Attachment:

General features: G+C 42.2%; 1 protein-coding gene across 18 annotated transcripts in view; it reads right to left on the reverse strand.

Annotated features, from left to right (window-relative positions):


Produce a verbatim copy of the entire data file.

General features: G+C 42.2%; 1 protein-coding gene across 18 annotated transcripts in view; it reads right to left on the reverse strand.

Annotated features, from left to right (window-relative positions):